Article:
Monday, November 21, 2011

Perspicacity

There are few things more satisfying than just the right ending. Scott Westerfeld satisfies. While listening to the impish Alan Cumming read the third installment of Westerfeld's Leviathan trilogy, I had a stupid grin on my face the whole time. Goliath, in the hands of Westerfeld and Cumming, is -- as our heroine Deryn Sharp would say -- barking brilliant! The end is so satisfying that I don't even regret that my adventures with Deryn and Alek are over ... or are they?

Goliath picks up as the Darwinist whale/ship is making its way from Constantinople to Russia. Prince Alek and Midshipman Sharp are back on board, along with Alek's advisor, the Wild Count Volger (who knows that Deryn is disguised as a boy) and the Darwinist scientist Mrs. Barlow. The two perspicacious lorises that hatched in Behemoth are here as well. The Leviathan is headed to Russia to pick up some secret cargo, along with the scientist Nikola Tesla. Tesla claims that he has a weapon, Goliath, so utterly destructive that it will bring World War I -- Westerfeld's imagined conflict between the Darwinists and the Clankers -- to a quick close.

Alek, who blames himself for the War, believes he must ally himself with Tesla, whom most everyone else views as barking mad. But Alek is also struggling with the betrayal he feels once he learns Deryn's true gender. He had told her everything, she'd been lying to him from the start. He's not sure they can be friends again. Of course, Deryn has more than friendly feelings for the crown prince, but she knows that he could never marry a commoner.

Once Tesla is aboard, the Leviathan heads for the United States, some fateful meetings with some other figures from history (William Randolph Hearst [here is an excellent example of why finding more than one source is generally a good idea!] and Pancho Villa), and a dangerous test of Tesla's Goliath. Alek and Deryn again meet the bumrag American newspaper reporter named Eddie Malone (who writes for Hearst's competitor, Joseph Pulitzer), who threatens to expose Deryn. (It's Malone's fake mustache that the Bovril the perspicacious loris is playing with in the image below.)

There is a very romantic scene on the top of the beastie in a tremendous storm, there is cagy diplomacy and tense military standoffs, there is humor (most notably with those sly, but charming lorises), Deryn saves the day with some aeronautic derring-do, and -- in Westerfeld's world, the War might indeed end by Christmas. Deryn is mouthy and brave, Alek is noble and lacking in confidence. They are utterly innocent, yet sweetly believable young lovers. What with all the globe-trotting, it's amazing to think that these books take place in about a three-month period of time.

This being my second visit with Alan Cumming and these characters (I've also listened to him read this), I realize (again?) how skilled he is at voice acting. Each character is unique without being a caricature, and everyone sounds natural (with the possible exception of Hearst's ace girl reporter, Adela Rogers, who sounds exaggeratedly femmy). Deryn's soft Scottish burr coupled with her impulsive delivery is so lovely to listen to, and it contrasts nicely with Alek's formal, German-tinged voice. I also enjoy the novel's other characters: the gravelly, vaguely menacing Count Volger, the pip-pip boffin Mrs. Barlow, the gladhanding Eddie Malone. The lorises, who repeat phrases that they've heard before in the voice of the human speaker, are consistent and deeply amusing. Cumming's command of accents is evident here: British English (various social classes), American English, Scots, German, Serbian (Russian), and Mexican. And he switches between them with what appears to be ease and confidence.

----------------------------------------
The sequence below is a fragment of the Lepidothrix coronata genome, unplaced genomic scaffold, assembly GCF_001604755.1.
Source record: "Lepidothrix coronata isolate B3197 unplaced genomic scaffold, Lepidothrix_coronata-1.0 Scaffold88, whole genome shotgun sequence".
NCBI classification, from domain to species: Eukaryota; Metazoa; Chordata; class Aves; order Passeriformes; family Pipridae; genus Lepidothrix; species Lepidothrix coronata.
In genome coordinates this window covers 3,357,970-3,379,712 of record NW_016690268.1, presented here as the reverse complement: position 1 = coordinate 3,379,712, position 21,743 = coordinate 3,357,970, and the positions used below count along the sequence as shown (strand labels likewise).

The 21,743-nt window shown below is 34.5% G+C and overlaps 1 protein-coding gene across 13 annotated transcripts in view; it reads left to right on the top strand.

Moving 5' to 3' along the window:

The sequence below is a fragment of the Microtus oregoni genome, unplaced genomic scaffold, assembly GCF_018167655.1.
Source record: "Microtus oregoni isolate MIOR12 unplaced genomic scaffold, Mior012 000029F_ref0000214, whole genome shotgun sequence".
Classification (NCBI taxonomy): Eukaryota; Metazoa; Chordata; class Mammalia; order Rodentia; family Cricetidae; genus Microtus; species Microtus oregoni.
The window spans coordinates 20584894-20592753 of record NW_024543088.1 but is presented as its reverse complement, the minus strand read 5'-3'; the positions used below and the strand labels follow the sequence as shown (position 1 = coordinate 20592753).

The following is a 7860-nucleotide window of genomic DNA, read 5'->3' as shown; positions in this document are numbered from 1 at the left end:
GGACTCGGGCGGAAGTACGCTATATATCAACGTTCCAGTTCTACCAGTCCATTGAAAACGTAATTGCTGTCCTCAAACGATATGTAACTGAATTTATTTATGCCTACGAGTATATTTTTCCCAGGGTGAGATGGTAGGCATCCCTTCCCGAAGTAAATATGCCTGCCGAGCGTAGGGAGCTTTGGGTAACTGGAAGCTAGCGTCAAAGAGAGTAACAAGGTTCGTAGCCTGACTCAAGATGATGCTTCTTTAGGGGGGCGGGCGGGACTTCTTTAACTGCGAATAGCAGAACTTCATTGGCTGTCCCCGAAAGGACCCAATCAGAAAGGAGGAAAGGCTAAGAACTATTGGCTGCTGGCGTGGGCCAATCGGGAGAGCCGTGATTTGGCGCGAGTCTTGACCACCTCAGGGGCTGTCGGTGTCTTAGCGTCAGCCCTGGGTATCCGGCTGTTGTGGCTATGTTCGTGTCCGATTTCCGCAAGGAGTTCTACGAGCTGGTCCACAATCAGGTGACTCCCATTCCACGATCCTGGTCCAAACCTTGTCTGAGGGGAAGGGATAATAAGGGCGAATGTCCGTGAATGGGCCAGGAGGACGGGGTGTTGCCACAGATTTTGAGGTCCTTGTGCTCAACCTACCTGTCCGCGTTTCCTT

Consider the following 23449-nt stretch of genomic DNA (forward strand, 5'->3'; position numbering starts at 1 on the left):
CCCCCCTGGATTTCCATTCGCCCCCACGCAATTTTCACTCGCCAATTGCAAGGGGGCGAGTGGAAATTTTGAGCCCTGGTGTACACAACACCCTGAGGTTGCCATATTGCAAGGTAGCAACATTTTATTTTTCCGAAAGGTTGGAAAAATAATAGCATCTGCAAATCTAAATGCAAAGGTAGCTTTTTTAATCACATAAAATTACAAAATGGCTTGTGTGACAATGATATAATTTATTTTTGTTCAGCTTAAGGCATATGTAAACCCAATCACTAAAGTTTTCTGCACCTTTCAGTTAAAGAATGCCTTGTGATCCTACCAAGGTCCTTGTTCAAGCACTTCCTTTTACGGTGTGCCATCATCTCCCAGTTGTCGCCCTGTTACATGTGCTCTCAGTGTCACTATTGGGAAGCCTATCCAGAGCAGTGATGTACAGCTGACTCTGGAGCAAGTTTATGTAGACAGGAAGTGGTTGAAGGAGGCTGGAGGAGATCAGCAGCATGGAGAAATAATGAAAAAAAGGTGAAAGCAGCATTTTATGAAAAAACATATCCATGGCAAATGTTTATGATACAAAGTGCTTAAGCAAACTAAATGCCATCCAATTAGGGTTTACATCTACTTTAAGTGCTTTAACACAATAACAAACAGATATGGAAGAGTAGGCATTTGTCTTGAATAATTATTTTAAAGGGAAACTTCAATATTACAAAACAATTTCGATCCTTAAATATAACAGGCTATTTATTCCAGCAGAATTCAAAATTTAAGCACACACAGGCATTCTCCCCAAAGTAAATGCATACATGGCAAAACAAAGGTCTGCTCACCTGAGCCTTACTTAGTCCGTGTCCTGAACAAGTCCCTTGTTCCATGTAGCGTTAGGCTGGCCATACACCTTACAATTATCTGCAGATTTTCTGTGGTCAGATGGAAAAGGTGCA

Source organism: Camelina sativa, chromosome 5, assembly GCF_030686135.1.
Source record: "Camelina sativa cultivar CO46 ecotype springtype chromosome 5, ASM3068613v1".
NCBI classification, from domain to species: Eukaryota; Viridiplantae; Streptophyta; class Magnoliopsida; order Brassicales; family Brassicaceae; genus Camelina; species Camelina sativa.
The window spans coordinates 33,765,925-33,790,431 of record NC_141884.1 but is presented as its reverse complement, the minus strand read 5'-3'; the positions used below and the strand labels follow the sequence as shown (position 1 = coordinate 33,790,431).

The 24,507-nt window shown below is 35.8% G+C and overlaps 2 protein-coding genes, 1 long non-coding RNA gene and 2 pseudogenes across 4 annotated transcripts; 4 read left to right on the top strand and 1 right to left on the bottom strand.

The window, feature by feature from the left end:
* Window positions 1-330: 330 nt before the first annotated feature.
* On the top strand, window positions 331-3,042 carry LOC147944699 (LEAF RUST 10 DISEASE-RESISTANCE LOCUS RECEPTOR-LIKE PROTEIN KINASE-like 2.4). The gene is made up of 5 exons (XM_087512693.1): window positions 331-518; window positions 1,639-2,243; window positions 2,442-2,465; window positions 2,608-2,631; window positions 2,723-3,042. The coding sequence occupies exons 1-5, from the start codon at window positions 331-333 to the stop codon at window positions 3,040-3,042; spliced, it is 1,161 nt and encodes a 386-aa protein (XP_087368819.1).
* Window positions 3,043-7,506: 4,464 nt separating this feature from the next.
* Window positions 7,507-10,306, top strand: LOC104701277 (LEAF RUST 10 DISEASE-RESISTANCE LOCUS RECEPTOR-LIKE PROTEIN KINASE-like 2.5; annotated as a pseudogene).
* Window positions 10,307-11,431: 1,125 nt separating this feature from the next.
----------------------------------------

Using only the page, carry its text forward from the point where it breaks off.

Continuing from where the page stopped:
I also like Cumming's narrator voice; he provides a pleasant neutral British accent. He keeps things moving at the brisk pace Westerfeld's story demands. The excitement of Deryn and Alek's adventures are evident in the liveliness and tension of Cumming's reading.

As he did with the previous audio versions, Westerfeld reads his own afterword. I like the connection this gives me to an author. His information (what's true, what's not) is helpful, but not overly comprehensive.

The audiobook's publisher, Simon & Schuster, provides a short video of the author and narrator chatting that makes me love them even more (although I confess to a desire for Alan Cumming to wear some sleeves!). I was so glad to hear Westerfeld say that listening to the audiobook is a different story experience and how critical the narrator is to this experience. It appears that Cumming's natural speaking voice is the one he has given to Deryn. If, indeed, the adventures of Deryn and Alek continue, please let's keep Mr. Cumming working!

[Keith Thompson's illustration of Bovril the perspicacious loris was retrieved from Scott Westerfeld's website.]

Goliath by Scott Westerfeld
Narrated by Alan Cumming
Simon & Schuster Audio, 2011. 10:34

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